Ground Floor Gallery's 4/20 Art Show Makes Chestnut Hill's Scene Even Sharper




I wouldn't have predicted it even a few years ago, but the art scene in the Chestnut Hill neighborhood may be evolving into Nashville's contemporary fine art headquarters. Zeitgeist has officially moved from their Hillsboro Village digs to the space they're renovating at 516 Hagan Street and the recent addition of Fort Houston has found Brick Factory relocating from Cummins Station to 500 Houston St. I could also argue that the burgers at Gabby's are works of art, but let's save that for some other post.

Another new addition joins go-to galleries Seed Space and Threesquared over at the Chestnut Square building. Ground Floor is the brainchild of Willard Tucker, visiting faculty at Watkins. One of Nashville's most thoughtful and eloquent curators, Tucker is one of the people at the forefront of making Nashville a city that matters when it comes to contemporary fine art. He is a member of the Coop collective and his curating of their group show at Space 204 was one of 2011's most memorable exhibits, and I'm really looking forward to seeing what he'll conjure in this new space.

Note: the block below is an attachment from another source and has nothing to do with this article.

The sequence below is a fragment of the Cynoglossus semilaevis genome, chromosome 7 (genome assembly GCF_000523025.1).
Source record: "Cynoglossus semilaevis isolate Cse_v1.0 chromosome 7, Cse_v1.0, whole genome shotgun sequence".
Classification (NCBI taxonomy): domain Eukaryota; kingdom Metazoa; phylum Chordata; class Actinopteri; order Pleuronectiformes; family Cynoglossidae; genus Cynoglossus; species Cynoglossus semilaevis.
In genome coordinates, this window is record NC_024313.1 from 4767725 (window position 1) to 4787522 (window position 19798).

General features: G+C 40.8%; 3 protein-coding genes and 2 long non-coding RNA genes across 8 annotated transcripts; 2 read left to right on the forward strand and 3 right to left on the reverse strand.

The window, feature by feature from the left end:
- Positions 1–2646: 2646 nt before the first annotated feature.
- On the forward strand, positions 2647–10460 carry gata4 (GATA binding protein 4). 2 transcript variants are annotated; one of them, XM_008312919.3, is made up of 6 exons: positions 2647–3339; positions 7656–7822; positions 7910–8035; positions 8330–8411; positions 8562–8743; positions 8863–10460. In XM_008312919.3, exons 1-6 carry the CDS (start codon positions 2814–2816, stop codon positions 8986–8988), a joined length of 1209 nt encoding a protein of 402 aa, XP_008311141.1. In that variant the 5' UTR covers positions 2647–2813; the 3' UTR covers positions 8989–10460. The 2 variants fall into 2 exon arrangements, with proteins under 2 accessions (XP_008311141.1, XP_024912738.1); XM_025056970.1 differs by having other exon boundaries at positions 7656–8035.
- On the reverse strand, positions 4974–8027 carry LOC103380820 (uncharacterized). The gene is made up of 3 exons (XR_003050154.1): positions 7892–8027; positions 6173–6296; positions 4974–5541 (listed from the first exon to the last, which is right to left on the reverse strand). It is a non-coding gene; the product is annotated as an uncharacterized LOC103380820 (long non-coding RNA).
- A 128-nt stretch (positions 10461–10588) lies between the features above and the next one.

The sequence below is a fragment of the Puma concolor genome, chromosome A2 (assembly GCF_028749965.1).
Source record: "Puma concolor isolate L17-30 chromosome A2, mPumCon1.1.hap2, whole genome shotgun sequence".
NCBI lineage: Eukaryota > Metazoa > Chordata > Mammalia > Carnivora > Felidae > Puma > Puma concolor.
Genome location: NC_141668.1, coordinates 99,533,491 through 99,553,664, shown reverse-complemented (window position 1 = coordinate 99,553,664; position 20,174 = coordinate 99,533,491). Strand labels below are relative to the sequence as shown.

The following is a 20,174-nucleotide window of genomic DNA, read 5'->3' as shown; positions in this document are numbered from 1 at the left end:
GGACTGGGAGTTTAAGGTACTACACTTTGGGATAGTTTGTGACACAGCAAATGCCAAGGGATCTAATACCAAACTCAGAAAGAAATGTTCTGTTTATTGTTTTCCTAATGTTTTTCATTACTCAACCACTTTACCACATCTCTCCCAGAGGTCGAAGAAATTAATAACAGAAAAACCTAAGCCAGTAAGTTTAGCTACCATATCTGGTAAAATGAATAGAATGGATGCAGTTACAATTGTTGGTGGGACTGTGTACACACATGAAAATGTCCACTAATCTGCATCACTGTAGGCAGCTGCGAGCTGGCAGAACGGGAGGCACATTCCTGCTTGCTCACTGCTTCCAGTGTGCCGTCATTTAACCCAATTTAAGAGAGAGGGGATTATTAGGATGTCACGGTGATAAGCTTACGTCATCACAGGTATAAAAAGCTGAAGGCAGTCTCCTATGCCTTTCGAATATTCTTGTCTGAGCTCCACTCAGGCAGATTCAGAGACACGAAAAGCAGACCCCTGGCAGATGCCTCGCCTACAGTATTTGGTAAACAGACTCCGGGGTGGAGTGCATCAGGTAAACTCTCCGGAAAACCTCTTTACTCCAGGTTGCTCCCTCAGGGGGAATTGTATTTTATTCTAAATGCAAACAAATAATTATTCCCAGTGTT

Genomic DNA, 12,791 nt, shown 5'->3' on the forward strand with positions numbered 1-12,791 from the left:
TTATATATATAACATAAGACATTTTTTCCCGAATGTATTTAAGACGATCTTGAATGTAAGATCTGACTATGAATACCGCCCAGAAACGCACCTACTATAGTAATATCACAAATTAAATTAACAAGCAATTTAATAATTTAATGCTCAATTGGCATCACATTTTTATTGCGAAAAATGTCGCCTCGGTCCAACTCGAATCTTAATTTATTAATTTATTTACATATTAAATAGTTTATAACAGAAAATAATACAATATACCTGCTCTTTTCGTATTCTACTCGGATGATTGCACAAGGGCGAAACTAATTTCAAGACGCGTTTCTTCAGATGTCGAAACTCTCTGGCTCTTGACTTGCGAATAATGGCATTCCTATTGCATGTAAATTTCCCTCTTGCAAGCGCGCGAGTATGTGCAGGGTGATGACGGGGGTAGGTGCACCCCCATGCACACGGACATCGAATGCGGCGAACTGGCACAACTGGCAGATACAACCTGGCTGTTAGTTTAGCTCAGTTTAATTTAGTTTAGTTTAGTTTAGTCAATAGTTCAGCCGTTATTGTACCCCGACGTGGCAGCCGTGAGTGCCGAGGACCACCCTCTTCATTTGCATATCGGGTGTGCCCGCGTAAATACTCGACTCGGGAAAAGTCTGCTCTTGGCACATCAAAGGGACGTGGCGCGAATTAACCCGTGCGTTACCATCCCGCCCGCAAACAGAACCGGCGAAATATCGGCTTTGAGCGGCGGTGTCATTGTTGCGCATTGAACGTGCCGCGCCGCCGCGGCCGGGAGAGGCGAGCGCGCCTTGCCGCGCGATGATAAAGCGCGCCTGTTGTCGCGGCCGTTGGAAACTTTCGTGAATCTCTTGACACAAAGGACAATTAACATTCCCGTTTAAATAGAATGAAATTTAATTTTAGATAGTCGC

So far, Ground Floor has only hosted one show, but it was a good one. Baroque Times featured work by artists affiliated with Watkins and showed at the end of March. The exhibit was co-curated by William Stewart and Tucker, and it featured a variety of expressions that connected to one another through interlocking themes. Tucker explained the work best in his press release: “Sacred and profane gestures of productivity and decadence invite exploration into such unlikely frontiers as belly button rings, motorcycle mayhem and the queer affects of baseball memorabilia.” Patrick DeGuira contributed a handful of his monochrome text paintings along with a riff on Warhol's yellow banana while Terry Thacker hung a long row of his imminently recognizable abstract canvases. The show also featured work by Stewart, David King and Robert Grand.

Ground Floor's latest outing is entitled Idle Hands, and it features work by David Anderson, Zack Rafuls and Zeitgeist artist Brady Haston, who can think of this show as his first in his art's new neighborhood. Something tells me Nashville's art intelligentsia will all be spending more time on those streets in the months to come.

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